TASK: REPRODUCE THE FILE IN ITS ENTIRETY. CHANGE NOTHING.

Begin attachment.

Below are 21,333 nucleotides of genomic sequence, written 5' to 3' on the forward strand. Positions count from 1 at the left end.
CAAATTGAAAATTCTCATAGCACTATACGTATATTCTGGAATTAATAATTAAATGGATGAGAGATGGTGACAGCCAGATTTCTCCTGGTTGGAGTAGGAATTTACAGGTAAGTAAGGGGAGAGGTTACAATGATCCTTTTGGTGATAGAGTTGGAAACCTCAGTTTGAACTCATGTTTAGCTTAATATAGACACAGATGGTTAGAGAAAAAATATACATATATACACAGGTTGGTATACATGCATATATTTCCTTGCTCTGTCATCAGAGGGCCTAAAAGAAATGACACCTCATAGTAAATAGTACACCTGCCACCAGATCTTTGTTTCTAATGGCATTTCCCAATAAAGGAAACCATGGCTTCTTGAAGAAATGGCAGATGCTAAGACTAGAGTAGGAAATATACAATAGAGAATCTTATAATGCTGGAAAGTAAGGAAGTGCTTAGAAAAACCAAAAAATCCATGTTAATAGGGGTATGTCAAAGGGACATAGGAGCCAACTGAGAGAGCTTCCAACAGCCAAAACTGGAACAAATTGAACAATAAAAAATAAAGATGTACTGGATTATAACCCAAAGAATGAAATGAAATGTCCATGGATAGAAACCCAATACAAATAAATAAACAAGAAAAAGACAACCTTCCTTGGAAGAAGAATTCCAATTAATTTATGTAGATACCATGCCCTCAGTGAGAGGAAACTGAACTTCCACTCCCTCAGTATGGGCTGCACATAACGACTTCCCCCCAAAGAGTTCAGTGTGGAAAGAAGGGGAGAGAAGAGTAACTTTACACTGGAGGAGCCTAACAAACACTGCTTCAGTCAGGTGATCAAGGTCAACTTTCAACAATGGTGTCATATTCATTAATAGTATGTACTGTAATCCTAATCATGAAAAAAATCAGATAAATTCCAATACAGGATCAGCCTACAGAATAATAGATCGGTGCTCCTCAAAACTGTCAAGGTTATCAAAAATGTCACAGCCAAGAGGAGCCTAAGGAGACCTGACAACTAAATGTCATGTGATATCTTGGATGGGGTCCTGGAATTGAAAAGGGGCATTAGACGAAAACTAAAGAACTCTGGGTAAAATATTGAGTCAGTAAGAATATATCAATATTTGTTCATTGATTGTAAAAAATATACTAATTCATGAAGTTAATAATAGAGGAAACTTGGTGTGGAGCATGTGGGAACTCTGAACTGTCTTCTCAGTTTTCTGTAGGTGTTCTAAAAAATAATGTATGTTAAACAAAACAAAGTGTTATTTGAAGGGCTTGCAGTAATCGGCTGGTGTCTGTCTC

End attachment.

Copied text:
Below are 21,333 nucleotides of genomic sequence, written 5' to 3' on the forward strand. Positions count from 1 at the left end.
CAAATTGAAAATTCTCATAGCACTATACGTATATTCTGGAATTAATAATTAAATGGATGAGAGATGGTGACAGCCAGATTTCTCCTGGTTGGAGTAGGAATTTACAGGTAAGTAAGGGGAGAGGTTACAATGATCCTTTTGGTGATAGAGTTGGAAACCTCAGTTTGAACTCATGTTTAGCTTAATATAGACACAGATGGTTAGAGAAAAAATATACATATATACACAGGTTGGTATACATGCATATATTTCCTTGCTCTGTCATCAGAGGGCCTAAAAGAAATGACACCTCATAGTAAATAGTACACCTGCCACCAGATCTTTGTTTCTAATGGCATTTCCCAATAAAGGAAACCATGGCTTCTTGAAGAAATGGCAGATGCTAAGACTAGAGTAGGAAATATACAATAGAGAATCTTATAATGCTGGAAAGTAAGGAAGTGCTTAGAAAAACCAAAAAATCCATGTTAATAGGGGTATGTCAAAGGGACATAGGAGCCAACTGAGAGAGCTTCCAACAGCCAAAACTGGAACAAATTGAACAATAAAAAATAAAGATGTACTGGATTATAACCCAAAGAATGAAATGAAATGTCCATGGATAGAAACCCAATACAAATAAATAAACAAGAAAAAGACAACCTTCCTTGGAAGAAGAATTCCAATTAATTTATGTAGATACCATGCCCTCAGTGAGAGGAAACTGAACTTCCACTCCCTCAGTATGGGCTGCACATAACGACTTCCCCCCAAAGAGTTCAGTGTGGAAAGAAGGGGAGAGAAGAGTAACTTTACACTGGAGGAGCCTAACAAACACTGCTTCAGTCAGGTGATCAAGGTCAACTTTCAACAATGGTGTCATATTCATTAATAGTATGTACTGTAATCCTAATCATGAAAAAAATCAGATAAATTCCAATACAGGATCAGCCTACAGAATAATAGATCGGTGCTCCTCAAAACTGTCAAGGTTATCAAAAATGTCACAGCCAAGAGGAGCCTAAGGAGACCTGACAACTAAATGTCATGTGATATCTTGGATGGGGTCCTGGAATTGAAAAGGGGCATTAGACGAAAACTAAAGAACTCTGGGTAAAATATTGAGTCAGTAAGAATATATCAATATTTGTTCATTGATTGTAAAAAATATACTAATTCATGAAGTTAATAATAGAGGAAACTTGGTGTGGAGCATGTGGGAACTCTGAACTGTCTTCTCAGTTTTCTGTAGGTGTTCTAAAAAATAATGTATGTTAAACAAAACAAAGTGTTATTTGAAGGGCTTGCAGTAATCGGCTGGTGTCTGTCTC